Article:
Science Alive is jointly organised by the British Council, the Education Bureau (EDB), the Hong Kong Education City Limited and the Hong Kong Science Museum, sponsored by The Croucher Foundation.
Every year, for the past 21 years, Science Alive invites leading UK academics and communicators in various fields of science to engage Hong Kong’s students, teachers and the public in activities that promote a wider understanding of science.
As always, we would like to thank our partners and sponsors for their continued support and the many teachers, students and parent participants who help make science “alive”.
Welcome and join us during 8-21 March 2014!
Science Alive 2014 programme includes:
Family days with drop-in activities
During the weekends of Science Alive, science communicators from Society of Biology and University of Edinburgh will conduct various drop-in activities for children to learn science through games, including making a genetic blueprint for a dog, genome game and life through lens series. Balloon-twisting clowns, bubble artists and face painters will be there to enhance the chilrend's learning.
Science drama shows
It takes guts
Follow the journey of food into your mouth, through the acid bath in your stomach, along metre after metre of pulsating guts, and then… out the other end! This show, featuring video footage of people's insides, is a gross, squirm-inducing demonstration of why exactly your poo is brown.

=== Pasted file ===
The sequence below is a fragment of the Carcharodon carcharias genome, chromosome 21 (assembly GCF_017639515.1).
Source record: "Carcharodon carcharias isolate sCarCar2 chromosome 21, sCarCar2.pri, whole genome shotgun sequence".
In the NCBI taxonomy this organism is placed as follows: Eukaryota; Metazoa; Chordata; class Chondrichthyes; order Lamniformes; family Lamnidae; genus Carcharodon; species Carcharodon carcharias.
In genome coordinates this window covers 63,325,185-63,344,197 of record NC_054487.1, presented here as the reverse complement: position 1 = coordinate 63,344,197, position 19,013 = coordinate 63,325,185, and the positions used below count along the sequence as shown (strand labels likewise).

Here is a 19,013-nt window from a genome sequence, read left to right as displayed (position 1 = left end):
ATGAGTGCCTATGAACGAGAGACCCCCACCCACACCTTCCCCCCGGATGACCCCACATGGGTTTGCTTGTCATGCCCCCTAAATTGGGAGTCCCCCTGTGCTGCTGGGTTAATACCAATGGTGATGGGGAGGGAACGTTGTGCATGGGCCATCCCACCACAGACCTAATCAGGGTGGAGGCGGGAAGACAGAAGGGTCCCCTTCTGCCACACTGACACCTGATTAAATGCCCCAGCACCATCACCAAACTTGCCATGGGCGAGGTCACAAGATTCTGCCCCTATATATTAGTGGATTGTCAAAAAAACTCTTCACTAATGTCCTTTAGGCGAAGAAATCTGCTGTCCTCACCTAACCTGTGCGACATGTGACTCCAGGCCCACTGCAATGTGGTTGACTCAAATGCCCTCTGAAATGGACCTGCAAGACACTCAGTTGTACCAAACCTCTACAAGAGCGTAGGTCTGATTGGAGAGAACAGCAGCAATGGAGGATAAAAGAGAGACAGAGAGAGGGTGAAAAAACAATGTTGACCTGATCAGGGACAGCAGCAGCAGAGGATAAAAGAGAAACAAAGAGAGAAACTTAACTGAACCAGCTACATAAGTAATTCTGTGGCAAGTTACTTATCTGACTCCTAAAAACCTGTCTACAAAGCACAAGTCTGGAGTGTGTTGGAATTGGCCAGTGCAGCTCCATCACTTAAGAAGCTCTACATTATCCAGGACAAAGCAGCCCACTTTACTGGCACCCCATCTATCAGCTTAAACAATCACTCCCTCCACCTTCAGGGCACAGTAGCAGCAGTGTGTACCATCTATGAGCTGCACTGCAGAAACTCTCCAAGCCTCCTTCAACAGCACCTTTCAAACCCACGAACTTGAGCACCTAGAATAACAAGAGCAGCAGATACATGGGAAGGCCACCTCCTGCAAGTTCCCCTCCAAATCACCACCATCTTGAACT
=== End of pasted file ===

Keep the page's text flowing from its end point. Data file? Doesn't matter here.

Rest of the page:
Mr Shark’s coral café
"Mr Shark’s coral café” is a show aimed at generating awareness on shark finning issues and sustainable marine life. In the show, the ecological crisis facing marine life due to excessive fishing, the importance of coral reefs, as well as the food chain and human relations will be taught.
Teachers and students workshops
Someone has stolen an ancient dinosaur exhibit from the Hong Kong Science Museum! The forensic team at Hong Kong Police Force needs the help of some smart scientists –they found some hair at the scene of the crime and they want to find out if the DNA from the hair matches the DNA of the two prime suspects. To do this you will need to use special techniques used by forensics and biologists called ‘DNA finger-printing’. Using special enzymes and an exciting technique called electrophoresis to compare the DNA fragments with that of the suspects, you will be able to confirm whose DNA was left at the scene of the crime and help get the rare dinosaur fossils back from the burglars! Students will learn about DNA through the exciting topic of forensics and discuss other applications of this technique including detecting genetic diseases and paternity tests.
Blood, Bruise and Ooz & Slime Time
Blood, Bruise and Ooze
Find out about blood and how it travels throughout the human body, discovering what it does, what it is made up of and what happens when you start to lose it. This workshop will explore sordid scabs and bruises and how they help to protect your body.
Slime is a strange substance. Left to its own devices, it oozes like a liquid; give it a push or a pull, and it's stiff like a solid. This workshop looks at materials, how they change and transform, and involves making slippery slime.
Life through a lens
This is a workshop and drama that brings cell biology to life. Children meet four scientists from history and discover that each one has a theory. The children demand that the scientist prove their theory, shouting ‘prove it’ enthusiastically. The scientists then help the children to perform their own experiments to prove or disprove the theory. The play ends with a modern day scientist talking about their current research.